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Network Working Group                                  B. Carpenter (ed)
Internet-Draft                                                       IBM
Intended Status: Informational                                  B. Aboba
Expires: December 25, 2007                         Microsoft Corporation
                                                            12 June 2007



             Design Considerations for Protocol Extensions
                   draft-carpenter-extension-recs-02

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Copyright Notice

   Copyright (C) The IETF Trust (2007).

Abstract

   This document discusses issues related to the extensibility of
   Internet protocols, with a focus on the architectural design
   considerations involved.  Concrete case study examples are included.
   It is intended to assist designers of both base protocols and
   extensions.






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Table of Contents

1.  Introduction . . . . . . . . . . . . . . . . . . . . . . . . .  3
2.  Architectural Principles . . . . . . . . . . . . . . . . . . .  3
  2.1   Limited Extensibility  . . . . . . . . . . . . . . . . . .  4
  2.2   Global Interoperability  . . . . . . . . . . . . . . . . .  4
  2.3   Protocol Variations  . . . . . . . . . . . . . . . . . . .  5
  2.4   Extension Documentation  . . . . . . . . . . . . . . . . .  5
  2.5   Testability  . . . . . . . . . . . . . . . . . . . . . . .  6
  2.6   Parameter Registration . . . . . . . . . . . . . . . . . .  6
  2.7   Extensions to Critical Infrastructure  . . . . . . . . . .  7
  2.8   Architectural Compatibility  . . . . . . . . . . . . . . .  7
3.  Specific Considerations for Robust Extensions  . . . . . . . .  8
  3.1.  Checklist for Interoperability of Extensions . . . . . . .  8
  3.2.  When is an Extension Routine?  . . . . . . . . . . . . . .  9
  3.3.  What Constitutes a Major Extension?  . . . . . . . . . . .  9
4.  Considerations for the Base Protocol . . . . . . . . . . . . . 10
  4.1.  Version Numbers  . . . . . . . . . . . . . . . . . . . . . 10
  4.2.  Reserved Fields  . . . . . . . . . . . . . . . . . . . . . 12
  4.3.  Encoding Formats . . . . . . . . . . . . . . . . . . . . . 12
5.  Security Considerations  . . . . . . . . . . . . . . . . . . . 12
6.  IANA Considerations  . . . . . . . . . . . . . . . . . . . . . 12
7.  Acknowledgments  . . . . . . . . . . . . . . . . . . . . . . . 13
8.  References . . . . . . . . . . . . . . . . . . . . . . . . . . 13
  8.1.  Normative References . . . . . . . . . . . . . . . . . . . 13
  8.2.  Informative References . . . . . . . . . . . . . . . . . . 14
Appendix A.  Examples  . . . . . . . . . . . . . . . . . . . . . . 16
  A.1.  Already documented cases . . . . . . . . . . . . . . . . . 16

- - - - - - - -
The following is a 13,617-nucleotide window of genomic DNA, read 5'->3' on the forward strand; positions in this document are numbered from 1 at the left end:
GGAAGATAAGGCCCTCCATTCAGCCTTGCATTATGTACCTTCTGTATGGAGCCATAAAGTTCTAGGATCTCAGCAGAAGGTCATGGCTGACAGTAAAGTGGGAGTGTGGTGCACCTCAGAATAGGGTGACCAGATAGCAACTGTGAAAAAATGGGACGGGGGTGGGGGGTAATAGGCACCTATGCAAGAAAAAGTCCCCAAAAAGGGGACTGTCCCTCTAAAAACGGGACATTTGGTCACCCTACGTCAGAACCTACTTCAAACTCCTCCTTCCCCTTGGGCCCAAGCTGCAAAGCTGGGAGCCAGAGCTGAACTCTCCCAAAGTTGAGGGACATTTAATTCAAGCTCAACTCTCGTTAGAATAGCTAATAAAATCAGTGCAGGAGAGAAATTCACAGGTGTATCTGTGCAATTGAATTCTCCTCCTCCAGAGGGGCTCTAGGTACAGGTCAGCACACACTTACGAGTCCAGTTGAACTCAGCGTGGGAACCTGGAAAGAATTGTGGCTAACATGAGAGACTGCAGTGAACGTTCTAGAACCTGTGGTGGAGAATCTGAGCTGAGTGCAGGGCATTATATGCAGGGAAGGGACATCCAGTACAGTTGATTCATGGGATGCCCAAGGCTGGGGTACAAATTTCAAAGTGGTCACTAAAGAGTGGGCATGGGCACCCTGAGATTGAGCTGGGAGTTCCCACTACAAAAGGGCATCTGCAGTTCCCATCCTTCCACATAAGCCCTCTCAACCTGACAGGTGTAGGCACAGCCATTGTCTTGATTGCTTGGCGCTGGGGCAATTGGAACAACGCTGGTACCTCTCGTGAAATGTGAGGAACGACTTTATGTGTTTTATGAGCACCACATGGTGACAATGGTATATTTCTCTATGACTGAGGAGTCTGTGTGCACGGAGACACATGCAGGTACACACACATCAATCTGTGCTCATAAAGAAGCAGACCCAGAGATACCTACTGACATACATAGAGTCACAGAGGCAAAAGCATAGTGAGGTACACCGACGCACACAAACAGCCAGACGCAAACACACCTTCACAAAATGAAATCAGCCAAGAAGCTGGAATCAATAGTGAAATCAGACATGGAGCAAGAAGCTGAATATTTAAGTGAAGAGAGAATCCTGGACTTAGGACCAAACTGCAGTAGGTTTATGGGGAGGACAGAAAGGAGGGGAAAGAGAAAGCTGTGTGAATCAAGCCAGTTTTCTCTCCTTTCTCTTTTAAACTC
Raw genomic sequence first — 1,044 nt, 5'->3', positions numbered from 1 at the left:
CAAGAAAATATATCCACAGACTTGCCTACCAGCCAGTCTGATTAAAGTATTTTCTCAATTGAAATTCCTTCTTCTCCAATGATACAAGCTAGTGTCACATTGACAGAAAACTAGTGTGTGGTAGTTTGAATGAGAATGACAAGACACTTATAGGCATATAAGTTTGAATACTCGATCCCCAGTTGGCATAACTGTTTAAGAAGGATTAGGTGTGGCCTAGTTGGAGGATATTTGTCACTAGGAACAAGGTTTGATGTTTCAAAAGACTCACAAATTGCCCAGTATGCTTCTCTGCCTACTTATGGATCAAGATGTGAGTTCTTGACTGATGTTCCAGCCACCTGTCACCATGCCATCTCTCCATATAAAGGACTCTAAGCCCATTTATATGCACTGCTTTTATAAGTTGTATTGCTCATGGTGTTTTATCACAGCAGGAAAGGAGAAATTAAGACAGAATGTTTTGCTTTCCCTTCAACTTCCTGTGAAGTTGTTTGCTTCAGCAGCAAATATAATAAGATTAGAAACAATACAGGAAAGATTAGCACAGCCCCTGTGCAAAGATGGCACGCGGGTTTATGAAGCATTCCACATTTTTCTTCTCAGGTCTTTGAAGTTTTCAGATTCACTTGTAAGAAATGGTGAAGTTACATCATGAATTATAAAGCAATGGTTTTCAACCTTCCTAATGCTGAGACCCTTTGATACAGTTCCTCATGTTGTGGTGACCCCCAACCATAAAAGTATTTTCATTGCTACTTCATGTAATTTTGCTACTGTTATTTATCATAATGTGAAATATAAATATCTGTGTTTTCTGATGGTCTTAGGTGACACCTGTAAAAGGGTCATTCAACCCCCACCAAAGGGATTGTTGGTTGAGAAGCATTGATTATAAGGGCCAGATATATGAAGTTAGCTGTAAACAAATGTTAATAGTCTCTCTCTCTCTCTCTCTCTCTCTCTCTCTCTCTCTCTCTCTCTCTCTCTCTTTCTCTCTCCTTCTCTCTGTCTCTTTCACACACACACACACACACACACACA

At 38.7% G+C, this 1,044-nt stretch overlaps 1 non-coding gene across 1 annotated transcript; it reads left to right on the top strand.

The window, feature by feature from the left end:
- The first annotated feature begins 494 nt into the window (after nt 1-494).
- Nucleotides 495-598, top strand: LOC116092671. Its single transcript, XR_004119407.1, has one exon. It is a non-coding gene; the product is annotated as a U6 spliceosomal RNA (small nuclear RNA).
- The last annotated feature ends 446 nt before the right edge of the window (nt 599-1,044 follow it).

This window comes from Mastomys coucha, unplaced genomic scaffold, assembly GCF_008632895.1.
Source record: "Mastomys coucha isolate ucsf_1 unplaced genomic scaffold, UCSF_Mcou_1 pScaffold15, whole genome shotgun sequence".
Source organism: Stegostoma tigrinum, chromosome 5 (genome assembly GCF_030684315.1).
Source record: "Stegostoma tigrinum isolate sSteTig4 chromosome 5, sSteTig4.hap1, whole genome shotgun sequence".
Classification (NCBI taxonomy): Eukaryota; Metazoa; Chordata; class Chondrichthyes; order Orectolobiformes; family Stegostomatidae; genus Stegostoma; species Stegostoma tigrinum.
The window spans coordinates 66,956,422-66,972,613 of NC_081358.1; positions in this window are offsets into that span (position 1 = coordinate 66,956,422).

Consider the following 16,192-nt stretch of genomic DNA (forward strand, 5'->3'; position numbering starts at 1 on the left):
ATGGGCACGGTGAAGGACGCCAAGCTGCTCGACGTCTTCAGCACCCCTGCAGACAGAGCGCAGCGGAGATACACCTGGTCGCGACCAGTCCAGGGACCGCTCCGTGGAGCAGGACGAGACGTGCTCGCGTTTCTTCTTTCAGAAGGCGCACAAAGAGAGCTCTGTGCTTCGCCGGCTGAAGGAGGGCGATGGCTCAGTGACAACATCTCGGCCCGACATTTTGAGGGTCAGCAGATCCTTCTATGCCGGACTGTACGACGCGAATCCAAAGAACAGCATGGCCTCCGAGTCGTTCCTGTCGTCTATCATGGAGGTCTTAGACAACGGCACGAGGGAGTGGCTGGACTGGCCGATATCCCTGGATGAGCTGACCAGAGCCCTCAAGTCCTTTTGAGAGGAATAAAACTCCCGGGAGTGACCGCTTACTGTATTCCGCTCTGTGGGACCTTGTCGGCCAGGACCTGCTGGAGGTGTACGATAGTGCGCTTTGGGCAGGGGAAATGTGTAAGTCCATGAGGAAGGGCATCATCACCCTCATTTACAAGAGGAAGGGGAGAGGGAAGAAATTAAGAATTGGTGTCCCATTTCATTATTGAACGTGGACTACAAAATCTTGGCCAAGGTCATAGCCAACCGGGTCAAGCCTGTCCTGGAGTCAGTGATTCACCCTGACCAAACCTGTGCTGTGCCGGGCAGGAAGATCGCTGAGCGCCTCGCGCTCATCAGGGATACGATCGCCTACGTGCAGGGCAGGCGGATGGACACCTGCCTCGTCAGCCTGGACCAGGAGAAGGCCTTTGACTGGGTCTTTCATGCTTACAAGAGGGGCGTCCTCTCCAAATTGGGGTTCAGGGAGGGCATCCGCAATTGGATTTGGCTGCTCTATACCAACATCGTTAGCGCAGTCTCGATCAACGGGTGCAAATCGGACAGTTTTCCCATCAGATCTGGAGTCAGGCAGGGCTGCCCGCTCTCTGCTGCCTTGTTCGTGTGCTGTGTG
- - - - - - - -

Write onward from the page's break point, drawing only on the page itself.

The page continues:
A.2.  RADIUS Extensions  . . . . . . . . . . . . . . . . . . . . 16
  A.3.  TLS Extensions . . . . . . . . . . . . . . . . . . . . . . 17
  A.4.  L2TP Extensions  . . . . . . . . . . . . . . . . . . . . . 19
Change log . . . . . . . . . . . . . . . . . . . . . . . . . . . . 20
Authors' Addresses . . . . . . . . . . . . . . . . . . . . . . . . 20
Full Copyright Statement . . . . . . . . . . . . . . . . . . . . . 21
Intellectual Property  . . . . . . . . . . . . . . . . . . . . . . 21
















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1.  Introduction

   IETF protocols typically include mechanisms whereby they can be
   extended in the future.  It is of course a good principle to design
   extensibility into protocols; one common definition of a successful
   protocol is one that becomes widely used in ways not originally
   anticipated.  Well-designed extensibility mechanisms facilitate the
   evolution of protocols and help make it easier to roll out
   incremental changes in an interoperable fashion.

   When an initial protocol design is extended, there is always a risk
   of unintended consequences, such as interoperability problems or
   security vulnerabilities.  This risk is especially high if the
   extension is performed by a different team than the original
   designers, who may stray outside implicit design constraints or
   assumptions.  As a result, extensions should be done carefully and
   with a full understanding of the base protocol, existing
   implementations, and current operational practice.

   This is hardly a recent concern.  "TCP Extensions Considered Harmful"
   [RFC1263] was published in 1991.  "Extend" or "extension" occurs in
   the title of more than 300 existing RFCs.  Yet generic extension
   considerations have not been documented previously.

   This document describes technical considerations for protocol
   extensions, in order to minimize such risks.  It is intended to
   assist designers of both base protocols and extensions.  Formal
   procedures for extending IETF protocols are discussed in BCP 125
   [RFC4775].

   Section 2 describes architectural principles for protocol
   extensibility.  Section 3 is aimed principally at extension
   designers, and Section 4 at base protocol designers.  Nevertheless,
   readers are advised to study the whole document, since the
   considerations are closely linked.

2.  Architectural Principles

   This Section describes basic principles of protocol extensibility:

   1. Extensibility features should be limited to what is clearly
   necessary when the protocol is developed.

   2. Protocol extensions should be designed for global
   interoperability.

   3. Protocol extension mechanisms should not be used to create
   incompatible protocol variations.